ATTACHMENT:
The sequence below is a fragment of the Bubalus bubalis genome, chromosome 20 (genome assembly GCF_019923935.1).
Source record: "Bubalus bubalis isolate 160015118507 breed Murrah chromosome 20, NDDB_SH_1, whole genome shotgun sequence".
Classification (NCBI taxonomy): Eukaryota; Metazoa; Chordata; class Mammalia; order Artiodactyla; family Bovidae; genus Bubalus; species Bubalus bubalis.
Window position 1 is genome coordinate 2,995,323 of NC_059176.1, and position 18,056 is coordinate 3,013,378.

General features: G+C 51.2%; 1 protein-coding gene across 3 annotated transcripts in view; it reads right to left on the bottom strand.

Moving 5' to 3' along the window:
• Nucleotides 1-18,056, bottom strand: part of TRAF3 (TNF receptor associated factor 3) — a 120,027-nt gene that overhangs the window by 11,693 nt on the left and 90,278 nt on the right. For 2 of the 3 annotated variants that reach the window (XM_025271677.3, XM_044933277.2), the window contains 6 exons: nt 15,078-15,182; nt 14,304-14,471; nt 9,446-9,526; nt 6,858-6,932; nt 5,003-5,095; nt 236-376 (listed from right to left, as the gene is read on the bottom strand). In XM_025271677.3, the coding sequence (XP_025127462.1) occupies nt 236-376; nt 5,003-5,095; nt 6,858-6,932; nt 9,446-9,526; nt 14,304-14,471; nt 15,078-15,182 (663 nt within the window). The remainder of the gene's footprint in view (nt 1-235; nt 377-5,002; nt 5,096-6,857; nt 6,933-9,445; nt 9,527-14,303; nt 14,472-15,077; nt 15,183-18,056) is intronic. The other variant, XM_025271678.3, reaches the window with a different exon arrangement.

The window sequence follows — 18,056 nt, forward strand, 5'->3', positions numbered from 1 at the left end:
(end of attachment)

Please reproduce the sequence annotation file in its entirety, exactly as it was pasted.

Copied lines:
The sequence below is a fragment of the Bubalus bubalis genome, chromosome 20 (genome assembly GCF_019923935.1).
Source record: "Bubalus bubalis isolate 160015118507 breed Murrah chromosome 20, NDDB_SH_1, whole genome shotgun sequence".
Classification (NCBI taxonomy): Eukaryota; Metazoa; Chordata; class Mammalia; order Artiodactyla; family Bovidae; genus Bubalus; species Bubalus bubalis.
Window position 1 is genome coordinate 2,995,323 of NC_059176.1, and position 18,056 is coordinate 3,013,378.

General features: G+C 51.2%; 1 protein-coding gene across 3 annotated transcripts in view; it reads right to left on the bottom strand.

Moving 5' to 3' along the window:
• Nucleotides 1-18,056, bottom strand: part of TRAF3 (TNF receptor associated factor 3) — a 120,027-nt gene that overhangs the window by 11,693 nt on the left and 90,278 nt on the right. For 2 of the 3 annotated variants that reach the window (XM_025271677.3, XM_044933277.2), the window contains 6 exons: nt 15,078-15,182; nt 14,304-14,471; nt 9,446-9,526; nt 6,858-6,932; nt 5,003-5,095; nt 236-376 (listed from right to left, as the gene is read on the bottom strand). In XM_025271677.3, the coding sequence (XP_025127462.1) occupies nt 236-376; nt 5,003-5,095; nt 6,858-6,932; nt 9,446-9,526; nt 14,304-14,471; nt 15,078-15,182 (663 nt within the window). The remainder of the gene's footprint in view (nt 1-235; nt 377-5,002; nt 5,096-6,857; nt 6,933-9,445; nt 9,527-14,303; nt 14,472-15,077; nt 15,183-18,056) is intronic. The other variant, XM_025271678.3, reaches the window with a different exon arrangement.

The window sequence follows — 18,056 nt, forward strand, 5'->3', positions numbered from 1 at the left end: